CofE Trajectory "...will always be shipwrecked on the rocks of secular liberalism and cultural Marxism."


Andrew Burnham (born 19 March 1948) is an English priest of the Roman Catholic Church. Burnham was formerly a bishop of the Church of England and served as the third Bishop of Ebbsfleet (a "flying bishop"), a provincial episcopal visitor in the Province of Canterbury from 2000 to 2010.

He resigned in order to be received into the Roman Catholic Church. He was ordained as a Roman Catholic priest for the Personal Ordinariate of Our Lady of Walsingham on 15 January 2011.

Further to the recent decision of Philip North to withdraw his acceptance to be the new Anglican Bishop of Sheffield, Mgr Burnham has written an excellent response to the situation in The Catholic Herald.

The story is that North, 50, who is Bishop of Burnley, is a traditionalist who disagrees with female ordination. North said that the news of his appointment last month had ‘elicited a strong reaction’. A similarly strong reaction greeted his decision on Thursday to withdraw.

After he had informed Downing Street of his decision, he issued a statement in which he said:
“It is clear that the level of feeling is such that my arrival would be counter-productive in terms of the mission of the Church in South Yorkshire and that my leadership would not be acceptable to many.”
However, he criticised his detractors for the “highly individualised nature of the attacks” on him, which he said had been extremely hard to bear. read his full statement here.

This was acknowledged in this beautifully written piece by the woman priest's campaigner Elaine Storkey. In a reflection which has important ramifications for our whole society at the moment I think, she explains:
The appalling hounding, vilification and name-calling meted out to Philip North, a faithful brother in Christ has produced a severe set-back to this vision of the Church. It has manifested the same spirit evident in the worst aspects of our culture today – the power of ignorance and the supremacy of intolerance. We have much work to do to separate ourselves from the post-truth, sloganeering, and media-hype of our age. We are in an era of name-calling, where truth disappears within a hundred offensive epithets. [my emphasis].
"Philip North is not ‘misogynist’ ‘sexist’, or ‘bigoted’ as twitter feed describes him. Nor, as Martin Percy inelegantly suggested, does he represent ‘gender-based sectarianism’ and ‘fogeyish sacralised sexism’. He is a man of conviction and prayer called by God to be a leader in the church. His views on the different callings of women and men are not my views, and I would be happy to continue the debate with him. But that does not, and should not, disqualify him from public respect, or from taking his place alongside other leaders in proclaiming the Gospel of Christ in our country today. I am sorry he felt pressured to resign from what could have been a fruitful and forward-looking episcopacy, and regret the emotional and psychological pain he has gone through. But I am even more sorry for the church that is so weakened by failure to keep its word."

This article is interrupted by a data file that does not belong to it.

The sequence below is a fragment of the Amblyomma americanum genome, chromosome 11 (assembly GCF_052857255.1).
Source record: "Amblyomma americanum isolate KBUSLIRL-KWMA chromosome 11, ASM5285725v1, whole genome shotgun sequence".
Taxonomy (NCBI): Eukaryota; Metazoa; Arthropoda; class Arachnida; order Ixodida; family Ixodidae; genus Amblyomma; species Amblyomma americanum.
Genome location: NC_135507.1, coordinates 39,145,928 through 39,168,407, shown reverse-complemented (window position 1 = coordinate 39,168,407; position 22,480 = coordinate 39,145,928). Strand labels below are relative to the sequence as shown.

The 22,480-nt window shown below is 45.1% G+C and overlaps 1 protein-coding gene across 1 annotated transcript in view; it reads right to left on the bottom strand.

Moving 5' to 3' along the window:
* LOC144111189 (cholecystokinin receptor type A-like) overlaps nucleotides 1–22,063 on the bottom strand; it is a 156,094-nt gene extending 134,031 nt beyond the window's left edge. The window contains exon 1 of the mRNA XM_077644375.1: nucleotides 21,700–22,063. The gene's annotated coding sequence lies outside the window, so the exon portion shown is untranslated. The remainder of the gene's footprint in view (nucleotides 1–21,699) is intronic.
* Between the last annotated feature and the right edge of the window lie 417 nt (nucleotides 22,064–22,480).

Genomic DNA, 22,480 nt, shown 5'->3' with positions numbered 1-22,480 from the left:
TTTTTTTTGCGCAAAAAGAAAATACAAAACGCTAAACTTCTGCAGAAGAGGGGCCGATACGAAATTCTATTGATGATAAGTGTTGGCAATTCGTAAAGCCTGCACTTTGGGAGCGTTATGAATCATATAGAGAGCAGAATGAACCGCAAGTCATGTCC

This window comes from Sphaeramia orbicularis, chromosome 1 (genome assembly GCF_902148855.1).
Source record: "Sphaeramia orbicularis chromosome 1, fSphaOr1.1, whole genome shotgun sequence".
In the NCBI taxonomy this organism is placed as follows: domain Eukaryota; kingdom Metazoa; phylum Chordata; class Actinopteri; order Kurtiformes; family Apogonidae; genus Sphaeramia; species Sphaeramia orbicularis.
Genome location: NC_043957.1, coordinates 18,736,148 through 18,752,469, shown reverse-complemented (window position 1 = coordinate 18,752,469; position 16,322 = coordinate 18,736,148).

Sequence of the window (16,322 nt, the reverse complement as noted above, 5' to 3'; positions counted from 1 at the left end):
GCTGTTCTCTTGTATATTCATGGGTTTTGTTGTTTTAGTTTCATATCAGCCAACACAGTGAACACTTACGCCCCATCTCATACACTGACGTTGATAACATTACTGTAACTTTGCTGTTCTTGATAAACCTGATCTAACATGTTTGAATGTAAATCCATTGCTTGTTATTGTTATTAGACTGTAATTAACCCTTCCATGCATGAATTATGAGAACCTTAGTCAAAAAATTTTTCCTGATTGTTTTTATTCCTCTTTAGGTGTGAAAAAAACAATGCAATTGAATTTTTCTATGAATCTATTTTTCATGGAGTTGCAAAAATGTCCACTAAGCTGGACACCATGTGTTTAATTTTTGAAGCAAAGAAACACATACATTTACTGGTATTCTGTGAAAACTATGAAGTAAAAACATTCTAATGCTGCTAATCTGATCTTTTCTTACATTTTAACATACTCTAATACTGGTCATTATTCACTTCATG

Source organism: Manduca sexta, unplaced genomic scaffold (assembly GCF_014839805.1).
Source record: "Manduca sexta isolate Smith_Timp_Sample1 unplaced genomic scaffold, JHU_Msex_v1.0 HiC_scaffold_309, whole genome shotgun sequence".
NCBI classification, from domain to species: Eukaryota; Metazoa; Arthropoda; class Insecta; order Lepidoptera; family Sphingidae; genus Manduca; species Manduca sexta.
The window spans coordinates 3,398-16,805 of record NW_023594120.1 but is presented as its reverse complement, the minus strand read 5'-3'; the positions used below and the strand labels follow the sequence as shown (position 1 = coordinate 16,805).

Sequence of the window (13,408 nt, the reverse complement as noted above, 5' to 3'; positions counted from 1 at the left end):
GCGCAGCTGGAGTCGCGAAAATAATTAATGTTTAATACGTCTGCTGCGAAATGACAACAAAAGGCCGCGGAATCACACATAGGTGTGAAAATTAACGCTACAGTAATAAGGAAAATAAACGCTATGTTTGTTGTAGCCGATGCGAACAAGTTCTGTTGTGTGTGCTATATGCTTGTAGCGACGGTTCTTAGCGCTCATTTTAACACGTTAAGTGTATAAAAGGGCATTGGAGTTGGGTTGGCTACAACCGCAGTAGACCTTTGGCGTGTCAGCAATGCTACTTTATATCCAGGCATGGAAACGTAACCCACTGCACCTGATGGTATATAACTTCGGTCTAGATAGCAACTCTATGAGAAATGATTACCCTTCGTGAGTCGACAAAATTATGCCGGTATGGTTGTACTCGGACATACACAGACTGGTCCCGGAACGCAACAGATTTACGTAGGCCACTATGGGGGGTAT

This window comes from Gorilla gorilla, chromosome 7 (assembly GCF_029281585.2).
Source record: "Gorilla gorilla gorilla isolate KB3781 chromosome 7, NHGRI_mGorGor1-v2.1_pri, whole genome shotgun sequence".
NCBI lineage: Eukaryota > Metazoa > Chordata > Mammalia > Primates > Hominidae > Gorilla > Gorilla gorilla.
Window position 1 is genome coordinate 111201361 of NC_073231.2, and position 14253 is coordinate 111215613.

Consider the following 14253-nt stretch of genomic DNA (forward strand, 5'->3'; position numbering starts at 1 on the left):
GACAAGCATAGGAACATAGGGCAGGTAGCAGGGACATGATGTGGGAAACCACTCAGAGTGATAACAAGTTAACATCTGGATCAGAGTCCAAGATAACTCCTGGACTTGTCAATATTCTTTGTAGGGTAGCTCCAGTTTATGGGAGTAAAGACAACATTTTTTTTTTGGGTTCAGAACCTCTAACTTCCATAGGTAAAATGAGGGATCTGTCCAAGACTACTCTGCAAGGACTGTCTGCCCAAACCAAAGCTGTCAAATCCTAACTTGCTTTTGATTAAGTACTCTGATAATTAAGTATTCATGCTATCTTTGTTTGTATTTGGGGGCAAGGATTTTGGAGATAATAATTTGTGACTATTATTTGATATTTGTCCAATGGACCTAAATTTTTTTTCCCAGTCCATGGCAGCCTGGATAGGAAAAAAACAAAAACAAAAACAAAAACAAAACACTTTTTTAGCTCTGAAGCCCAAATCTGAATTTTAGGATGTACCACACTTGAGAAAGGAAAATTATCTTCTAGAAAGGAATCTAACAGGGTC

However, what left me scratching my head about Elaine's assessment was that, although she appears to be admitting defeat with regard to the issue of "Mutual Flourishing", she is convinced that, despite the clear decline and fracture evidenced in the Church of England since it started down the road of female ordinations, (immediately creating a gulf between the Anglican Communion & Rome which could only serve to make any closer relations more difficult) she appears to remain convinced that this is God's will:
We make our decisions in faith, wrestling in praying and hoping that God’s will, not ours, be done. And we live with the full awareness that we might be wrong. This is precisely why we need each other, especially those whose conscience and discipline is greater than our own. As we affirm, with Luther, ‘Here we stand, we can do no other’ we always need to recognize that those who stand somewhere else might well have deep spiritual insights, which we need to learn from.
In all honesty, it seems to me that all that has happened is that some people wanted something so badly that they were quite prepared to sacrifice Scripture, Tradition, and even the Anglican Communion itself in order to obtain it.

The question being asked by Anglican clergy I know now seems to be "has this broken the Anglican Communion permanently?" While I have noticed a few (well, one actually) argue that they are happy where they are, this came with a caveat that 
"I won't deny that events have left many angry and deeply upset. I am both. But I can't see many, if any, swimming the Tiber over it."